First make sure you can ping to your domain controller, and manually set your DNS IP address to the domain controller you are trying to contact. You can also try a static IP address.
As for your network, it sounds like there are too many switches in a daisy chain which may also cause machines to timeout when attempting to contact the domain controller. Try to reduce that and expand the bandwidth with trunk ports. You might want to look into stackable Cisco 3750s or Juniper EX series switches.
<b>June 2, 2009 – UPDATE</b>
For those that read about this issue we’ve been able to help Yankusbobicus resolve his issue. Here are the troubleshooting steps we took.
Reviewing Event Logs for DHCP & DNS Errors which revealed that his Server was using a Single Name for domain which is not recommended.
<b>Added DNS Suffix to resolve this error</b>
Ran dcdiag on Domain Controller which revealed the following:
<b>Testing server: Default-First-Site\HCSSERVER
Starting test: Connectivity
The host 9223748e-b7e1-40e5-9622-2282914a4da6._msdcs.HuntingtonCatholic
.local could not be resolved to an
At this point checked to see if DNS was Active Directory Integrated
<b>The answer to this was No</b>
Changed it from Primary to Active Directory Integrated and ran another dcdiag test. The result of this test was:
<b> Testing server: Default-First-Site\HCSSERVER
Starting test: Connectivity
……………………. HCSSERVER passed test Connectivity</b>
The Server DHCP, DNS and WINS services were all active and working however still had some DNS trouble therefore NO records were being generated for the clients.
Tried joining a client to the domain and received an Error that it could not find the domain.
As it stood there had been some residual information in some old events that led us to believe that 2 NICS were used at onetime therefore leading to someone changing Active Directory Integration to Primary and enabling ICS on the Server.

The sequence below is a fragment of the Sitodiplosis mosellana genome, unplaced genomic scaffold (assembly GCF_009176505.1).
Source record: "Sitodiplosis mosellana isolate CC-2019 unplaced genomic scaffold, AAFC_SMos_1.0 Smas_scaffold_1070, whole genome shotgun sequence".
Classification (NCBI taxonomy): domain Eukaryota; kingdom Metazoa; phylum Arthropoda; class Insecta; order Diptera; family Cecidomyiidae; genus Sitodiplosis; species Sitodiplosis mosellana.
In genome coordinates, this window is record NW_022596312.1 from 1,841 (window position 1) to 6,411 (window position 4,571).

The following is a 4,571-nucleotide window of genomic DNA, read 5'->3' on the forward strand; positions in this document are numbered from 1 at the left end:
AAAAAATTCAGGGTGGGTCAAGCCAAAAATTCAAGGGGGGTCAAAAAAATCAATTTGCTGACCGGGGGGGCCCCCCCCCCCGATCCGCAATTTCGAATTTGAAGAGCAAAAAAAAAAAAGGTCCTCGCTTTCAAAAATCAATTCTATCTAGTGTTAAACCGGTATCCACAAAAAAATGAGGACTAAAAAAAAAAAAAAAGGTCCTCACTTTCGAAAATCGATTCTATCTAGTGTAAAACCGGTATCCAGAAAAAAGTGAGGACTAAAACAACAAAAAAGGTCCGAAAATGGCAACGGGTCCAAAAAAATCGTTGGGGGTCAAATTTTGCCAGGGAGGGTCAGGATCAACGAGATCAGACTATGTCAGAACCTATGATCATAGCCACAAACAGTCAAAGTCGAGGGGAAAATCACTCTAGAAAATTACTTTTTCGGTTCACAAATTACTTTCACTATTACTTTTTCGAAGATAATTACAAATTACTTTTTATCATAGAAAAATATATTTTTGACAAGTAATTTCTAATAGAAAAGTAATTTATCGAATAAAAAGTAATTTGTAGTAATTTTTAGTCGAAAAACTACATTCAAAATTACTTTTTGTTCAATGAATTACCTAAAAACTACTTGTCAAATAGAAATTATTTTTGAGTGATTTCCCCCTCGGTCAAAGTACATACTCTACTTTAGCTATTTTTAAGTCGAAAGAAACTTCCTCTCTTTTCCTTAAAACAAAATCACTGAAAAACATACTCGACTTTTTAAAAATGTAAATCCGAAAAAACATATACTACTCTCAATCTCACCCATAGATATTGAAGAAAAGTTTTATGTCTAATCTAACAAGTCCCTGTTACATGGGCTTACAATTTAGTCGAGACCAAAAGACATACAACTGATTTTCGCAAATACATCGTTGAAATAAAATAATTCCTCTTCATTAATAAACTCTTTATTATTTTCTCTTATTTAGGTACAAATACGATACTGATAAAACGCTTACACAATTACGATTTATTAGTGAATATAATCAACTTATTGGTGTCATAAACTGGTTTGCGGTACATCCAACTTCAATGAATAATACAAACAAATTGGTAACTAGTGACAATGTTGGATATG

The Event ID was as follows:
Event ID 113
Description The DNS server could not signal the service “NAT”. The error was 1168. There may be interoperability problems between the DNS service and this service.
Adrian Grigorof (Last update 4/4/2004):
From a newsgroup post: “Are you using ICS or NAT in RRAS? If it is ICS then disable ICS and use NAT in RRAS. If your are using NAT in RRAS then are you using the DNS proxy? If you have the DNS proxy enabled disable it.”
**This event has also been reported on DNS servers configured for Internet Connection Sharing (ICS). ICS installs its own DNS proxy service and that is in conflict with the DNS. ICS is not supposed to be used on servers that run DNS or DHCP
<b>Checked ICS on the Server and sure enough it was Enabled and Running. Shutdown ICS Service and configured to DISABLE. Read paragraph above.</b>
Once all the above was done DHCP, DNS and WINS was working correctly. Any client not joined to domain would receive an IP Address from the DHCP Server and register itself in WINS. Once Client was joined to the Domain it registered itself in AD and DNS.
Server was set with static IP example below of Single NIC configuration:
IP Address: 192.168.1.10
Subnet Mask: 255.255.255.0
Primary DNS: 192.168.1.10
DNS Forwarders were set to OpenDNS
Diabled DHCP on the Cable Router.